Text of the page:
The provisions implemented by Portugal’s largest listed bank to cope with the impact of the coronavirus cost nearly €79 mn, it said in a statement without detailing the provisions.

Although the outbreak affected the bank’s net profit, its net interest income rose 6.3% to around €385 mn during the first three months of 2020, it said.

Millennium also operates in Poland, Angola and Mozambique.

Original Story: Reuters | Sérgio Gonçalves 
Photo: Millennium bcp site
Edition: Prime Yield

European banks expected to suffer a €380 bn hit due to pandemic

European banks are expected to duffer a hit of up €380 billion to their capital due to the economic disruption from coronavirus pandemic, but most should be able to absorb the losses, according to the European Banking Authority (EBA).

EU’s banking watchdog said it had carried out a “sensitivity analysis” based on the results of its 2018 stress test of the sector to determine the likely increase in nonperforming loans (NPL) and increased riskiness of their loan books because of the virus emergency. 

The share prices of many European banks have fallen almost 50% this year as investors have anticipated how the economic and financial turmoil caused by the pandemic will hurt their weak profitability and may force some to raise extra capital. 

However, “The starting position of the banks [was] very good at the end of last year [and] the measures put in place since the last crisis have held up”, José Manuel Campa, chairman of the EBA, told the Financial Times.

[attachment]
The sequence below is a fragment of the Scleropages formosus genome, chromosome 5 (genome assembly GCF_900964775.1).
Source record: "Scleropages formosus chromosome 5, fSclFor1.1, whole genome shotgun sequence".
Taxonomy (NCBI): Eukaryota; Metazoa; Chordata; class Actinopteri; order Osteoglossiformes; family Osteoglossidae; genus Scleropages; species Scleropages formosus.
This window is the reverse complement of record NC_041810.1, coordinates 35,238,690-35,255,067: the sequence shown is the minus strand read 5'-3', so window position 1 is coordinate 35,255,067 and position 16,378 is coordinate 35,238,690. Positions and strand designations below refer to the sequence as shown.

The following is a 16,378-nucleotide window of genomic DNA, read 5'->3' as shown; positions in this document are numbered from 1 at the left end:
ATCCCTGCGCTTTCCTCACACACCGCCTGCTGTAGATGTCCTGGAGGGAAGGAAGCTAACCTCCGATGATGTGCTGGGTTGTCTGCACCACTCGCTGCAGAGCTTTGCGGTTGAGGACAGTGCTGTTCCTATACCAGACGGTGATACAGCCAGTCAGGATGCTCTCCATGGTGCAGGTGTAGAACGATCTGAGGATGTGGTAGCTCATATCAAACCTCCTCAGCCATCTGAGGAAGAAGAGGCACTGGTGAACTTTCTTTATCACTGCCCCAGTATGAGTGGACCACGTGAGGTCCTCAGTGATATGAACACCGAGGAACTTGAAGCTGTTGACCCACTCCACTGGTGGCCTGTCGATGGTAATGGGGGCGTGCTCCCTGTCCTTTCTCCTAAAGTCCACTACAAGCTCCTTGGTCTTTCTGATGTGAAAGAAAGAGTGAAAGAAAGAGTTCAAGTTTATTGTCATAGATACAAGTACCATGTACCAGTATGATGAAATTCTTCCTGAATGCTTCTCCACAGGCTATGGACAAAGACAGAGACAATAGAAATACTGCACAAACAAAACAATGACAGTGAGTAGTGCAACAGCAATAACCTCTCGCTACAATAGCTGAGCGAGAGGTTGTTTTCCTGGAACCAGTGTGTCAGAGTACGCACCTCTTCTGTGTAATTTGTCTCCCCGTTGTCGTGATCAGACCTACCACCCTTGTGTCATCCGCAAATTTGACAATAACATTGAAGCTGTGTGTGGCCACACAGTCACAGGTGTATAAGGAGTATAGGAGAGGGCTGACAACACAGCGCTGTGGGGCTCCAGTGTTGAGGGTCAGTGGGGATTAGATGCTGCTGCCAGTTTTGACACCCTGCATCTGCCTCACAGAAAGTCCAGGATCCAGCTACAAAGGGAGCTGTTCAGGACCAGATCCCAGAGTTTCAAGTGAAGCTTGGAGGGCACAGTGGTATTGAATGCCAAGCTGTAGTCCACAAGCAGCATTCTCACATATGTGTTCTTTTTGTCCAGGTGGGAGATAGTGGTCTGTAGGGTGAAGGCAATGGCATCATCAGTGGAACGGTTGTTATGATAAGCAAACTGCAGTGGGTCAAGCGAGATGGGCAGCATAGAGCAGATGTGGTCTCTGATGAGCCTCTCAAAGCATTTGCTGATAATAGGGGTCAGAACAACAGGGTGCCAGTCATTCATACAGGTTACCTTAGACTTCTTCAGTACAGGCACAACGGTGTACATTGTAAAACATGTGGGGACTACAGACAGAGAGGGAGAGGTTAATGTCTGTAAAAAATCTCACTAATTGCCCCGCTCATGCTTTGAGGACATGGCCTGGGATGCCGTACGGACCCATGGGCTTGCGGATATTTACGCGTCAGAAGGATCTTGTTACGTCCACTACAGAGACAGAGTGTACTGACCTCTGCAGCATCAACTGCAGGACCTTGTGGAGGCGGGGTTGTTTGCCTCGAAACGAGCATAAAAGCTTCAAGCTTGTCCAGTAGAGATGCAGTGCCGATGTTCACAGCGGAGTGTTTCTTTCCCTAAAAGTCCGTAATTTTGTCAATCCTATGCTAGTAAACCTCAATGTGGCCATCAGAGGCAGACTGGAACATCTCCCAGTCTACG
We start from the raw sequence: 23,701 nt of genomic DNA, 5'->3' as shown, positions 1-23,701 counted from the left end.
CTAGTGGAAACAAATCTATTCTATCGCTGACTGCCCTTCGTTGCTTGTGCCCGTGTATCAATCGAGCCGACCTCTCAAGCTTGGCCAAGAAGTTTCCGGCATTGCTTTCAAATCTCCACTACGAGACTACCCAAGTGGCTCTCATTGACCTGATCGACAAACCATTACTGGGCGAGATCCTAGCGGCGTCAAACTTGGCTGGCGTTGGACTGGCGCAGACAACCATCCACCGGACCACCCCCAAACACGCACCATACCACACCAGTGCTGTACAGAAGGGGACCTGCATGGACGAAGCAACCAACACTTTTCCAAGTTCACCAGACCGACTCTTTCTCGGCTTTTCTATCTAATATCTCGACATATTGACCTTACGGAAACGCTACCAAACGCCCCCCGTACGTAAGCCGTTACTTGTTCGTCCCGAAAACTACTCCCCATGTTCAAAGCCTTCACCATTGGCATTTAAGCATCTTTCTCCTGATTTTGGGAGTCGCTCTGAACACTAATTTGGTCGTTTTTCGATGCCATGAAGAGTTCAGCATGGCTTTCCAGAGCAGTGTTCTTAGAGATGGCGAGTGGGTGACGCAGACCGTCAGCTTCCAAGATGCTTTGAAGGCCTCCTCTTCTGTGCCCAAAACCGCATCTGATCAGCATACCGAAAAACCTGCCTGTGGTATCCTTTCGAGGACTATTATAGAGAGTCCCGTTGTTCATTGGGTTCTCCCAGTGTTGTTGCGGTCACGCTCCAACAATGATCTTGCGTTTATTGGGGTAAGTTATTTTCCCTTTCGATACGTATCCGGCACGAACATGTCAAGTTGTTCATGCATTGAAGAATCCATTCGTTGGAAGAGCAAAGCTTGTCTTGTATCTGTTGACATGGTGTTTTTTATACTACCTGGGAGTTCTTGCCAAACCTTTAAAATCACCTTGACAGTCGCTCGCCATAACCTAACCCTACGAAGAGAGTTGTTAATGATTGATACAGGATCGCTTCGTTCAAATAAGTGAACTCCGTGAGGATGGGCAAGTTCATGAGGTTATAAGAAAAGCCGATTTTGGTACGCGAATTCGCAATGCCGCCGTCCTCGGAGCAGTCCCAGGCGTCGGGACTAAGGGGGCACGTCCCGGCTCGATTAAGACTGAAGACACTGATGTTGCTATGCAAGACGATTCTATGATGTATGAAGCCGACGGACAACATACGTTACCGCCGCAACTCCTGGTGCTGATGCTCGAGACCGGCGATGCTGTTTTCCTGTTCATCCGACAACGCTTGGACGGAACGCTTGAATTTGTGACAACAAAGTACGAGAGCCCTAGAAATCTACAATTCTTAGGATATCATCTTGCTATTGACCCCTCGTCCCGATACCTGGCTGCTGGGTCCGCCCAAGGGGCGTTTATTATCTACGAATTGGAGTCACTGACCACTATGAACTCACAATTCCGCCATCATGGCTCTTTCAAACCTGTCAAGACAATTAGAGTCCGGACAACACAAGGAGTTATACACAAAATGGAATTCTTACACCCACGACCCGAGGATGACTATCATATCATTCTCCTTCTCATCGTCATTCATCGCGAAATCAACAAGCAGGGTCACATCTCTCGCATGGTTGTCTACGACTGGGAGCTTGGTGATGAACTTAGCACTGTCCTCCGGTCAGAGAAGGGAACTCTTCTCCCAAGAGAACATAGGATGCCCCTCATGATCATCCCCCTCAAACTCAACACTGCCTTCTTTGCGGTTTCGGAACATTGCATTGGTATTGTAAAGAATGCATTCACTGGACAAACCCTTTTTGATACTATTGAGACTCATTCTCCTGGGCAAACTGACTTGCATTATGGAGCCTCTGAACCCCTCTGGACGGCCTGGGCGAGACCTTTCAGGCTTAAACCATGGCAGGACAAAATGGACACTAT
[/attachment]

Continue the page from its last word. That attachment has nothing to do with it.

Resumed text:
“As a result of all that, the buffers are large and should be sufficient in the short term so we are not worried about [the banks’] short-term ability to lend to the economy and in the long term to have sufficient buffers to absorb the eventual losses,” he added. 

Assuming an increase of between €169 bn and €291 bn in bad loans at the biggest eurozone banks, the EBA said the hit to their capital would be accentuated by an overall increase in the likelihood of borrowers to default. 

The watchdog’s estimate for the capital likely to be wiped out by the crisis ranged from 2.3 to 3.8 % of banks’ total risk-weighted assets — the main way they measure how much capital they need. Every percentage point of risk-weighted assets is worth about €100bn of capital. 

At the end of 2019, banks had capital equivalent to nearly 15 per cent of their risk-weighted assets — roughly 3% above the level required by regulators. Several measures introduced by regulators in response to the virus have provided banks with capital relief equivalent to about 2% of risk-weighted assets.